Friday night saw the England Rugby Union side play their Italian counterparts in a World Cup warm-up game at Newcastle’s St James’ Park, and the event was a huge success.

England cruised to a 37-0 win, and in doing so, gave Newcastle fans a hint of what could await them once Mike Ashley eventually sells the club.

(Photo by Laurence Griffiths/Getty Images)

With the current talk surrounding boycotts, unrest between fans and football club, and all the questions about the club being a billboard for Ashley’s business interests, it was a welcome change to have a vibrant occasion on the hallowed turf.

But watching the game on television, and listening to the commentators, pundits and players all talking up the event, and lauding the stadium and fans, I could not help but hope for a similar experience for the round ball game too.

And it could be like that again one day.

Advertising was missing from around the stadium

How fantastic it was to see the wide camera shots of out great stadium, with all the Sports Direct advertising covered up.

(Photo by Chris Lishman/MI News/NurPhoto via Getty Images)

The East Stand looked resplendent with only the simple NEWCASTLE UNITED emblazoned on the front of it.

Not a red and blue advert in sight – something I long for week in, week out.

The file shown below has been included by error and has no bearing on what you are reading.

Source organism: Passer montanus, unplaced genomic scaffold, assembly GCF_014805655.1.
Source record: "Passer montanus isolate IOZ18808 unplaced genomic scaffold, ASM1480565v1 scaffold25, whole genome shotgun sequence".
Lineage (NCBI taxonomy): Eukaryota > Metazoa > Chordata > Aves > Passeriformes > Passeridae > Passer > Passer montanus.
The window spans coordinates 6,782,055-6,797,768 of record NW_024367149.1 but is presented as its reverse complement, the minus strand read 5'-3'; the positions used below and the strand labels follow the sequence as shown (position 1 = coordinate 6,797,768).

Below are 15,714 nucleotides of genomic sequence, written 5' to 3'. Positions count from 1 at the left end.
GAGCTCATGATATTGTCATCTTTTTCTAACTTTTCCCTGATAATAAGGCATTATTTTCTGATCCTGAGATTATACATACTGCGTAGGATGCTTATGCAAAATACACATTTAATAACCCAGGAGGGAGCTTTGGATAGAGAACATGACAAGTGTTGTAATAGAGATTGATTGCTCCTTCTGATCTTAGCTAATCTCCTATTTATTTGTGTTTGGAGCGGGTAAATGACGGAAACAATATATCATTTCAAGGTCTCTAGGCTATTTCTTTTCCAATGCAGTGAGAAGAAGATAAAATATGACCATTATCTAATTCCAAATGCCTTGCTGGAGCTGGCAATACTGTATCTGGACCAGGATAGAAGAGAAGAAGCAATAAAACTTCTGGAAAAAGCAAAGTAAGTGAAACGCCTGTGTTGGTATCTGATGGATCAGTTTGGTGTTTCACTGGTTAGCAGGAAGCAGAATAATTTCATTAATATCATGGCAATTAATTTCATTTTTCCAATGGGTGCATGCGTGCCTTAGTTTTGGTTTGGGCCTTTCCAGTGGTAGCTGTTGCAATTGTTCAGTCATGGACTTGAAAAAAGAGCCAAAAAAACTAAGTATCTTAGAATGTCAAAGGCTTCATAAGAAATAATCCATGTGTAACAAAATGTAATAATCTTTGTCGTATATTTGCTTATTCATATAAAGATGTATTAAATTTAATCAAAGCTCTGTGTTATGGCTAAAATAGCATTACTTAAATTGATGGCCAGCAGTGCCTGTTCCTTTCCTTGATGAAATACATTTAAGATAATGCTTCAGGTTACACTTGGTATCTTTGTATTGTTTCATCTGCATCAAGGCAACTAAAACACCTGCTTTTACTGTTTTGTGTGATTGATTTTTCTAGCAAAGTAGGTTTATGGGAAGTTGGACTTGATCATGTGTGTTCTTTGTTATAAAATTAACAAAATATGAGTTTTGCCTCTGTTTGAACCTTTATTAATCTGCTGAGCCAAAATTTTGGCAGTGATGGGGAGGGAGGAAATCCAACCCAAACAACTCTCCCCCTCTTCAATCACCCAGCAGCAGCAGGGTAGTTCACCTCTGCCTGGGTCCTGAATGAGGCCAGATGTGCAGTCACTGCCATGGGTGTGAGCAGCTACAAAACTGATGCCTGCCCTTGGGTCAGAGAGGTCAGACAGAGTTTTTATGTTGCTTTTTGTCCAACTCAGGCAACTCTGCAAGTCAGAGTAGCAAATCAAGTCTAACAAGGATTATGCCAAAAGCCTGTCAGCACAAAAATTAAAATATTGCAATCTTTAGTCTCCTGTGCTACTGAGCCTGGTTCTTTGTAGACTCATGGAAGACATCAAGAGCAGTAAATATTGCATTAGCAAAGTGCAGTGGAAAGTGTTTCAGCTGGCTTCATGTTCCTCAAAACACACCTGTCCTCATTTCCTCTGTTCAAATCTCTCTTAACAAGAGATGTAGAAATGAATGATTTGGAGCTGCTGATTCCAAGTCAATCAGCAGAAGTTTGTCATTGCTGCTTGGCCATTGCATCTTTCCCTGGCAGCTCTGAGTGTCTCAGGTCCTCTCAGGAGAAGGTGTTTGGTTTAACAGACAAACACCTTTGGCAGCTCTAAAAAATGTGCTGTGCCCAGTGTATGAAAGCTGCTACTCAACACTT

And over 50,000 fans in attendance – sadly something we have not been able to say in the opening three football games played there this season.

(Photo by Chris Lishman/MI News/NurPhoto via Getty Images)

But it was not just that. It was 50,000 fans who were all happy, smiling, enjoying the occasion, and watching the team they were supporting romp to an easy win.

How long has it been since a Newcastle fan can genuinely say they have experienced that at a Premier League game?

Mexican waves, painted faces, buoyant families, all soaking up the atmosphere and enjoying a fantastic spectacle. I crave it, and probably you do too. That is what Mike Ashley has robbed us of for too long now.

(Photo by Stu Forster/Getty Images)

Going to a game used to be a similarly joyous occasion, yet now it is undoubtedly less so.

Replace the smiles with anger. The Mexican waves with ‘Stand up, if you hate Ashley’. The painted faces with those red with anger and frustration. The smiles of victory with grimaces of despair.

That is what a Newcastle match-day is like more often than not nowadays. That is what an Ashley led Newcastle has delivered.

How long will it be until a match-day mirrors that of the rugby again? I have no idea. But all we can do is hope and believe that some day it will.

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